SOPA and PIPA have riled Internet companies and some users. Much of that controversy came to a head this week, when some of America’s most popular websites, such as Wikipedia, protested against the proposed legislation on Wednesday by turning their homepages into virtual protest banners. Following that, the bills lost some support in Congress, where some lawmakers in both parties began backing away from them.
Cyberlockers emerged as big new source of piracy as an older technology, called peer-to-peer file sharing, has slowed down. Peer-to-peer programs split up big media files into many small parts, which people download from multiple locations using special software. But with cyberlockers, pirates upload and share files from a single website, often based outside of the U.S.
With many of the companies behind cyberlockers often based in foreign countries, they “are beyond the reach of what we can do legally unless we want to send our lawyers to Russia and deal with Russian law,” said Maja Thomas, a senior vice president of Hachette Digital, a unit of Lagardere SCA’s Hachette Book Group.
The charges against Megaupload offer a rare window into the business of cyberlockers. Megaupload bills itself on its website as a place where people can store large quantities of data, but prosecutors said internal emails and other evidence gathered during the probe show company officials deliberately designed the system around uploading the most popular types of files, which tended to be copyrighted material, including sharing copies of movies before they are available in theaters.
The indictment claims Megaupload took in more than $110 million over five years in membership fees and other payments via a PayPal account. It also leased capacity on more than 1,000 servers in North America and another 630 in the Netherlands.
The U.S. is moving to seize a great deal of property, including $175 million, or as much of that as they can find, and the funds in dozens of bank accounts. They are also looking to seize some of the perks of the charged executives’ lavish lifestyle, including a 2010 Maserati, a 2008 Rolls Royce, and a number of Mercedes Benzes.
TAP – Mercedes Benz’ start at $25,000 these days. Is it now a crime to own a car?
Officials declined to say if they were eyeing other large cyberlocker sites for similar practices, but one said the Megaupload case should be viewed as a deterrent to anyone who might engage in large-scale illegal file-sharing.
Chris Dodd, the CEO of the Motion Picture Association of America, called Megaupload “the largest and most active criminally operated website targeting creative content in the world.”
In announcing their arrests on Thursday, the Department of Justice and FBI took the unusual step of not publicly naming any of the officials involved in the case—a move several people said was made out of concern that identifying them would provide an easy target for any vengeful hackers or protesters.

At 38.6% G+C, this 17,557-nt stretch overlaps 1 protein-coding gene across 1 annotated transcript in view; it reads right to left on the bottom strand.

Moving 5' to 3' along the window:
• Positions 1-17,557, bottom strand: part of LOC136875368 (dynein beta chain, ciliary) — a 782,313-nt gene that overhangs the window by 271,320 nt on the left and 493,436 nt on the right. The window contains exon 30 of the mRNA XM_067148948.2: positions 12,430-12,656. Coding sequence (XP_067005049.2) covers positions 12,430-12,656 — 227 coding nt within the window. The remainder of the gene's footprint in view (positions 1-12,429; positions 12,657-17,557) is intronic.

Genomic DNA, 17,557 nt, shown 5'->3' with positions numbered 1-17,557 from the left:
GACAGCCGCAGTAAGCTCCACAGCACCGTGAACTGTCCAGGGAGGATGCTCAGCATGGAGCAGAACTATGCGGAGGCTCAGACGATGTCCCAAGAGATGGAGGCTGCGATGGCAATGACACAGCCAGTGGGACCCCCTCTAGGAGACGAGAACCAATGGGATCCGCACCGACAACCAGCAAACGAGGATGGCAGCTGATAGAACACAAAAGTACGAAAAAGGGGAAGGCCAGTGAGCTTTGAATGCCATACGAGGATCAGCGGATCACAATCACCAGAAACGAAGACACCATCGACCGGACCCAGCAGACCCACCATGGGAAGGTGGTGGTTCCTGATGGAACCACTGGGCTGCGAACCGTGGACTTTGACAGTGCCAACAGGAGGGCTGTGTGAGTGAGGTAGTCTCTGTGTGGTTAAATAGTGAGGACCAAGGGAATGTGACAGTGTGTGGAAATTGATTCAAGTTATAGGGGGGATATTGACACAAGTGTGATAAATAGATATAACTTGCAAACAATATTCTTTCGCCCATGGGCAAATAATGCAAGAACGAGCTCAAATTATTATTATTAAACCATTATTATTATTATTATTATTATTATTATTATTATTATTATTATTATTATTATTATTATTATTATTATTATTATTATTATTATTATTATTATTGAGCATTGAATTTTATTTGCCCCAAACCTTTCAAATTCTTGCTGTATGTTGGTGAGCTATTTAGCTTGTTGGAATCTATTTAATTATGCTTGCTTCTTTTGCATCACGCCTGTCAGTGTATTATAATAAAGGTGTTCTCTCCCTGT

I might be wrong!! but is this deviant ‘runt’ Murdoch like a little kid throwing his remedial toys out his basket,intent to shaft us ALL.
Just because the, we UK etc? (via us the little people – the MASSES) has exposed his paper for the extreme corrupt spying & phone tapping etc,
1/ loosing his rag News Of The World papers.
2/ undermined his expansion plans for SKY?
he must be a very hurt little XmanX child.
Your opinion? care to expand?
TAP – Murdoch’s hand is poised ready to crush internet freedom if he can. He can’t take the competition. They don’t report events like the Diana Enquiry correctly, cover up inconvenient facts like Who Killed Gary Speed?, spy on the rest of humanity to expose private information for money, corrupt police forces and then start talking about maintaining lofty standards.
It’s actually laughable….were it not so serious that the Zionists have the legislative process under their control and can get all they want. …..or will they?
I would assume that the ratio of illegal files to legal files is heavily slanted to illegal. The fact the staff made a load of money from it did not help. However it does show that the US can easily reach across borders. It also shows that any legal files are also taken down and in the hands of various agencies. With one of the buzz words on the internet being ‘cloud computing’ it demonstrates how documents, images videos and so on can be seized and removed. Following the normal pattern of expansion and shifting goal posts would see them move from taking down a site where the vast majority is illegal, through to seizing a site where the minority is illegal.
I guess people will say they were committing a criminal act and profiting big time. My worry is not what has happened here but the path it could now take.